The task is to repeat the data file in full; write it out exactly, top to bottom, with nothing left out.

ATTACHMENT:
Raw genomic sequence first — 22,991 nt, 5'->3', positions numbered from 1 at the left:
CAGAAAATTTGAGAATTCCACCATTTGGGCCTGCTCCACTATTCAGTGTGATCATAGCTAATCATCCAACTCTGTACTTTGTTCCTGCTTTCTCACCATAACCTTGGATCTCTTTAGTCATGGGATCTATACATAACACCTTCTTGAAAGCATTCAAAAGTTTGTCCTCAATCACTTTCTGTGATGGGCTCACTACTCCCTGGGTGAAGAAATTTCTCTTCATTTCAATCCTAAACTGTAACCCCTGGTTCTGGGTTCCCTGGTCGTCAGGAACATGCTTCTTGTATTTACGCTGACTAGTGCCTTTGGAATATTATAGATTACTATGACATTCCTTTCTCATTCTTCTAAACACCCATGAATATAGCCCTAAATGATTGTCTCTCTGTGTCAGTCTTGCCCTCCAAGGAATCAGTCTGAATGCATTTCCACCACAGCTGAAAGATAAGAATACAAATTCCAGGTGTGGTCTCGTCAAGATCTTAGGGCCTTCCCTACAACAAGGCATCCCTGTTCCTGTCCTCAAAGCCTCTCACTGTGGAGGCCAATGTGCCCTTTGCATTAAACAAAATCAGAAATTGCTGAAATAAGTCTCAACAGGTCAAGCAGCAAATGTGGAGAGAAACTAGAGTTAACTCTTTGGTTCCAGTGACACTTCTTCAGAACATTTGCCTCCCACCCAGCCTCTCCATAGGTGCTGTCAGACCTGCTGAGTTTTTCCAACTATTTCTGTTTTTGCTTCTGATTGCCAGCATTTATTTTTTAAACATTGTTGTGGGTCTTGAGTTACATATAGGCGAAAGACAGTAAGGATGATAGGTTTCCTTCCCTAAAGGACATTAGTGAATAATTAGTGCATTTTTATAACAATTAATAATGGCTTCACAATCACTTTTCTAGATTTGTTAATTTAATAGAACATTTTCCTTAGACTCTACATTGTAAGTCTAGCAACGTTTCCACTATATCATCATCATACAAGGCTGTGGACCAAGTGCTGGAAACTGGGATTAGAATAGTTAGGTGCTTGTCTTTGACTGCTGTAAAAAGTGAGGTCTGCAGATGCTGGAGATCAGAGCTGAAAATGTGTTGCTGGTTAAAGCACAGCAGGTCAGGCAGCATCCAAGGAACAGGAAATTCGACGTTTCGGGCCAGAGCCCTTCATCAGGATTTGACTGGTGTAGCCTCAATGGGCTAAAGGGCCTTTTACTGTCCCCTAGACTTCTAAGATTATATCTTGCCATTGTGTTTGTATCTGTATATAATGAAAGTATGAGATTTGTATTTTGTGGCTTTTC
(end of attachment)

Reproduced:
Raw genomic sequence first — 22,991 nt, 5'->3', positions numbered from 1 at the left:
CAGAAAATTTGAGAATTCCACCATTTGGGCCTGCTCCACTATTCAGTGTGATCATAGCTAATCATCCAACTCTGTACTTTGTTCCTGCTTTCTCACCATAACCTTGGATCTCTTTAGTCATGGGATCTATACATAACACCTTCTTGAAAGCATTCAAAAGTTTGTCCTCAATCACTTTCTGTGATGGGCTCACTACTCCCTGGGTGAAGAAATTTCTCTTCATTTCAATCCTAAACTGTAACCCCTGGTTCTGGGTTCCCTGGTCGTCAGGAACATGCTTCTTGTATTTACGCTGACTAGTGCCTTTGGAATATTATAGATTACTATGACATTCCTTTCTCATTCTTCTAAACACCCATGAATATAGCCCTAAATGATTGTCTCTCTGTGTCAGTCTTGCCCTCCAAGGAATCAGTCTGAATGCATTTCCACCACAGCTGAAAGATAAGAATACAAATTCCAGGTGTGGTCTCGTCAAGATCTTAGGGCCTTCCCTACAACAAGGCATCCCTGTTCCTGTCCTCAAAGCCTCTCACTGTGGAGGCCAATGTGCCCTTTGCATTAAACAAAATCAGAAATTGCTGAAATAAGTCTCAACAGGTCAAGCAGCAAATGTGGAGAGAAACTAGAGTTAACTCTTTGGTTCCAGTGACACTTCTTCAGAACATTTGCCTCCCACCCAGCCTCTCCATAGGTGCTGTCAGACCTGCTGAGTTTTTCCAACTATTTCTGTTTTTGCTTCTGATTGCCAGCATTTATTTTTTAAACATTGTTGTGGGTCTTGAGTTACATATAGGCGAAAGACAGTAAGGATGATAGGTTTCCTTCCCTAAAGGACATTAGTGAATAATTAGTGCATTTTTATAACAATTAATAATGGCTTCACAATCACTTTTCTAGATTTGTTAATTTAATAGAACATTTTCCTTAGACTCTACATTGTAAGTCTAGCAACGTTTCCACTATATCATCATCATACAAGGCTGTGGACCAAGTGCTGGAAACTGGGATTAGAATAGTTAGGTGCTTGTCTTTGACTGCTGTAAAAAGTGAGGTCTGCAGATGCTGGAGATCAGAGCTGAAAATGTGTTGCTGGTTAAAGCACAGCAGGTCAGGCAGCATCCAAGGAACAGGAAATTCGACGTTTCGGGCCAGAGCCCTTCATCAGGATTTGACTGGTGTAGCCTCAATGGGCTAAAGGGCCTTTTACTGTCCCCTAGACTTCTAAGATTATATCTTGCCATTGTGTTTGTATCTGTATATAATGAAAGTATGAGATTTGTATTTTGTGGCTTTTC